STO editor Keeley Rodgers talks to School Travel Awards host Katharine Merry about her own school trip memories and thoughts on why the experiences are vital for all involved.
Are there any school trips that stand out for you?
When I was at Dunchurch Middle School in Warwickshire we used to go to Marle Hall near Llandudno in North Wales. We went for five days and we always looked forward to the Friday as that’s when we went to Rhyl Sun Centre which was the indoor waterpark.
We also did plenty of walking and climbing and took part in various other activities. When my friend Alex and I were chatting about it all the memories came flooding back about what a brilliant time it was and how much we looked forward to going each year.
“There’s even more relevance for school trips now – not all kids fit into a classroom environment with ease and educational visits are definitely a stepping stone for integrating children into school life.”
It’s all the excitement and getting out of the school environment. I remember it being my first experience of ‘adulting’ and also how you got to know the teachers more, as well by seeing a different side of them. When you take kids out of their normal environment they learn so much in terms of responsibility and so many different aspects.
What role do you see school trips playing for children later in life?
I talk a lot about the skills and discipline that sport instilled in me that I’ve transferred over into what I do now in terms of broadcasting – teamwork, goal setting, persistence and surrounding yourself with the right people.
That’s the same for any environment including from school life into working life.
When you then put children into an environment that brings out those skills that they might not even know they had, it’s only going to be positive.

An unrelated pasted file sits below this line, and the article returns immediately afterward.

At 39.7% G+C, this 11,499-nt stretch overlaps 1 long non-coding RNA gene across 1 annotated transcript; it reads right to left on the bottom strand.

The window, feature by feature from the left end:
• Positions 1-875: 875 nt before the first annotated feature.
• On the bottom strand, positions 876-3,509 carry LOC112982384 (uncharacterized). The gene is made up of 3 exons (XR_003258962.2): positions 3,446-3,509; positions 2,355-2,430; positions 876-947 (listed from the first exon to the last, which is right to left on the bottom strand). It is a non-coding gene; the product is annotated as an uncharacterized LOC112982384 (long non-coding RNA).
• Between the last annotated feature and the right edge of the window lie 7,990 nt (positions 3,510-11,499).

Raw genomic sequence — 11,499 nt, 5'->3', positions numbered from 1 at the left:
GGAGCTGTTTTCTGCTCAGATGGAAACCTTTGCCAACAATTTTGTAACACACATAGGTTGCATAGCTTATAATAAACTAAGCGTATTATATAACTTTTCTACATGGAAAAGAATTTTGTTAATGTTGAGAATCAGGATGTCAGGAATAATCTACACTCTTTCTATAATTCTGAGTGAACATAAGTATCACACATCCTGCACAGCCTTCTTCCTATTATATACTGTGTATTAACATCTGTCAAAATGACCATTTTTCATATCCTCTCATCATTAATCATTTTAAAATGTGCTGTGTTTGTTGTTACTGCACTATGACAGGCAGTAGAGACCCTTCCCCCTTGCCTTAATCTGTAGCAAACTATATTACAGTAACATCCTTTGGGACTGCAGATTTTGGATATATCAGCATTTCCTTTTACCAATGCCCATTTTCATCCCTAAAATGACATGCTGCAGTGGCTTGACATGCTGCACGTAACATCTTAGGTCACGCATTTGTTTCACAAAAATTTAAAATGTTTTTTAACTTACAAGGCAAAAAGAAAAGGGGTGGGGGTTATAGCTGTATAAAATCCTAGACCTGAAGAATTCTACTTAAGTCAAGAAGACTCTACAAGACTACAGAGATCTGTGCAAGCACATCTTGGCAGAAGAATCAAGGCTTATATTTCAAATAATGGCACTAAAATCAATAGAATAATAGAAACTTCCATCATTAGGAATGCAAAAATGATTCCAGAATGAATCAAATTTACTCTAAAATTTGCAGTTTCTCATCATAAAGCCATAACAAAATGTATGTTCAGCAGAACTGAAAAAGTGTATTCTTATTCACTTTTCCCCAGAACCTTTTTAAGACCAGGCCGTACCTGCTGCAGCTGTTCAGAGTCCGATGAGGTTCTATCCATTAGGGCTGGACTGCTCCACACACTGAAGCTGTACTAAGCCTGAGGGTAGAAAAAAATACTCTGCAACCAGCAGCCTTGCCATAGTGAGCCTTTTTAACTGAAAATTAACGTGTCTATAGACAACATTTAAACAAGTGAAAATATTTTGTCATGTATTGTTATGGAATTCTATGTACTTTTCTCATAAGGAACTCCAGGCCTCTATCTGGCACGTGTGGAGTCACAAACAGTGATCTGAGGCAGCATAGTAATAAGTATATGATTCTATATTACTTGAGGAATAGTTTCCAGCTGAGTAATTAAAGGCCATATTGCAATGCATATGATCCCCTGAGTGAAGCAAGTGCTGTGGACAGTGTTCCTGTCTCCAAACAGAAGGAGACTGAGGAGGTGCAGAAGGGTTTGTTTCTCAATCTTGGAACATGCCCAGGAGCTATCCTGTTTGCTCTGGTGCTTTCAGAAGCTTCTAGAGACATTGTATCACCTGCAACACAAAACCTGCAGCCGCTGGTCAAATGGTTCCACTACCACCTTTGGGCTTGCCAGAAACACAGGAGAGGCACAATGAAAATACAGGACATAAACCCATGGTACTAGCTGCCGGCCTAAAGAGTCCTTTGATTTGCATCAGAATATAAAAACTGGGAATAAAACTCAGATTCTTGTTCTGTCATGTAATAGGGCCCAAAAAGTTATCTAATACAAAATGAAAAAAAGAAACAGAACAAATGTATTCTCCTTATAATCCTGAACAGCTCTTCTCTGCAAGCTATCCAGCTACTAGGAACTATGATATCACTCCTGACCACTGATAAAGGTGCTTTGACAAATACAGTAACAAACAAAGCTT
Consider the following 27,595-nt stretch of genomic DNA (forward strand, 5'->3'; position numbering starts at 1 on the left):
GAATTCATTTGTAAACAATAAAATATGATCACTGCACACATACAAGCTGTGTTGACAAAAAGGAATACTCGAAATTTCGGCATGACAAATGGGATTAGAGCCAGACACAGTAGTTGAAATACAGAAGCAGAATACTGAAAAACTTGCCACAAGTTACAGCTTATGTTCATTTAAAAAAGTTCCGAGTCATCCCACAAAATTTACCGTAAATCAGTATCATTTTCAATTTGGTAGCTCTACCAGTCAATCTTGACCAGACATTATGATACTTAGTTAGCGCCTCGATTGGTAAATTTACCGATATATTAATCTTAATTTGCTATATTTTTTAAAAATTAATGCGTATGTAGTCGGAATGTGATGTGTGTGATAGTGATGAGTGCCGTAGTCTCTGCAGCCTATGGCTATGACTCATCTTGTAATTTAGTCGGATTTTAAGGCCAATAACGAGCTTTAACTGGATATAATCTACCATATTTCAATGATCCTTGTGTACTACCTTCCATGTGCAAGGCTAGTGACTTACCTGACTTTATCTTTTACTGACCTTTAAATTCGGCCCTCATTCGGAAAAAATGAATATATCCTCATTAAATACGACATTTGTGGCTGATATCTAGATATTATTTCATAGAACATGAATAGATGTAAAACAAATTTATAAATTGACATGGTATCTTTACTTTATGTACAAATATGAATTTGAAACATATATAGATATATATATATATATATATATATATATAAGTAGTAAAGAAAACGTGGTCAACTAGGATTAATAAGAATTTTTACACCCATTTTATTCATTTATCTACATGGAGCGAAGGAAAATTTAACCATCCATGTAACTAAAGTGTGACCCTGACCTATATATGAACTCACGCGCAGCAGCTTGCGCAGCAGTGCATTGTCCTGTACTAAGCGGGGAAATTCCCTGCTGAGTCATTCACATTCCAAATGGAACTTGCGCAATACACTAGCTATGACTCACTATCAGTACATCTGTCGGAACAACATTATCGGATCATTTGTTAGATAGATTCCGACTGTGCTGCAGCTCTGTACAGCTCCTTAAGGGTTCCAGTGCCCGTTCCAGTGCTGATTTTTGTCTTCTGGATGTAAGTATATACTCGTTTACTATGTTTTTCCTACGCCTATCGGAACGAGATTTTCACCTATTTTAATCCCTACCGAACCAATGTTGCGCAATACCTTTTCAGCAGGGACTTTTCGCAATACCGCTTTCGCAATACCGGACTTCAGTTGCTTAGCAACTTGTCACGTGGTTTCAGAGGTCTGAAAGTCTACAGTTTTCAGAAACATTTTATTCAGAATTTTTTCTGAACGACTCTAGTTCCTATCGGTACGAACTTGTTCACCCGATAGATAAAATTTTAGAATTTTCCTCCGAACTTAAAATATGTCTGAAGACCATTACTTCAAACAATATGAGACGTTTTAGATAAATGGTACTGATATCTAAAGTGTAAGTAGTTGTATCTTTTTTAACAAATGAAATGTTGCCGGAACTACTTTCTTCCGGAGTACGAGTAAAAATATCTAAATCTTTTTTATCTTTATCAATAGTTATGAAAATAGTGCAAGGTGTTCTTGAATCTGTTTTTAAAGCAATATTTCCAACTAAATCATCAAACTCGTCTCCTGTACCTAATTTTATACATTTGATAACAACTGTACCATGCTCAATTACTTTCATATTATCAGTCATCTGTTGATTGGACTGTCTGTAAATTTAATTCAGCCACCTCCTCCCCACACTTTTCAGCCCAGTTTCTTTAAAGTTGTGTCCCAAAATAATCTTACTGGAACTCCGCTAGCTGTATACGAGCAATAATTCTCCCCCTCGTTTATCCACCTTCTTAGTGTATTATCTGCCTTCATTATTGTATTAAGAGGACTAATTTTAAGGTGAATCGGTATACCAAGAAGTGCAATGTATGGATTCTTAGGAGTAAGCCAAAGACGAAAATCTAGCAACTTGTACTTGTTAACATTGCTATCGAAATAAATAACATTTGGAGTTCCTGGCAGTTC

It’s all about character building and helping to shape a child and build that confidence.
It’s those transferable skills that make a difference; when the children are testing themselves and becoming good at things that they didn’t even know they could potentially be good at. I think that’s even more important now than ever before.
Why did being involved in the School Travel Awards awards appeal to you?
Because everybody plays their part in school travel and it’s then looking at the knock-on effect and the impact that these experiences have.
It’s like a relay team, you have four people in a relay team and everybody has their responsibility to get the baton around from start to finish and then you do as well as you do.
It’s the same kind of picture for school trips; you need the providers, teachers, schools, parents and the kids on board. As a mum myself, with two small children, that’s especially nice to see because it couldn’t happen without one element - it’s about everybody pulling together.
School Travel Awards ceremony: the event was broadcast on Thursday 20th May. You watch the replay on-demand now.
Could you tell us about some of the people who inspired you growing up?
It was a combination of people. Because I started running so early, at the age of ten, I was combining sport and education. Kathy Cook (former elite athlete specialising in sprint and sprint relays) really inspired me at the start of my athletic career.
I also think about teachers as well – you always remember good teachers.
My first teacher at middle school was amazing, I can still picture her. She was so kind and welcoming. Then there were my PE teachers – you remember them because they believe in you.
There was another teacher, Mr Price, who lived two doors from me and he’s the one who said to me that I looked quick and I could be good at running – he was the first person outside my family to say that and it has really stuck with me.
About Katharine Merry
She has had an athletics career spanning 20 years and was the fastest girl in the world aged 14, beginning her international GB career at the age of just 13, winning five Junior Championships and six medals.
She became a successful senior athlete with her Olympic medal in Sydney in the ‘Race of the Games’, winning bronze behind the Australian favourite, Cathy Freeman.
The following year Katharine became world number one. She is still third-fastest on the UK All Time 400m list with a time of 49.59 seconds.
Katharine now works freelance in the media across radio and TV which has included working in Beijing and London at the Olympics for the BBC. She is a regular on BBC’s A Question of Sport and BBC 5Live’s Fighting Talk. Her other appearances include the BBC’s Celebrity Pointless, Celebrity Mastermind, Celebrity Antiques Road Trip and Total Wipeout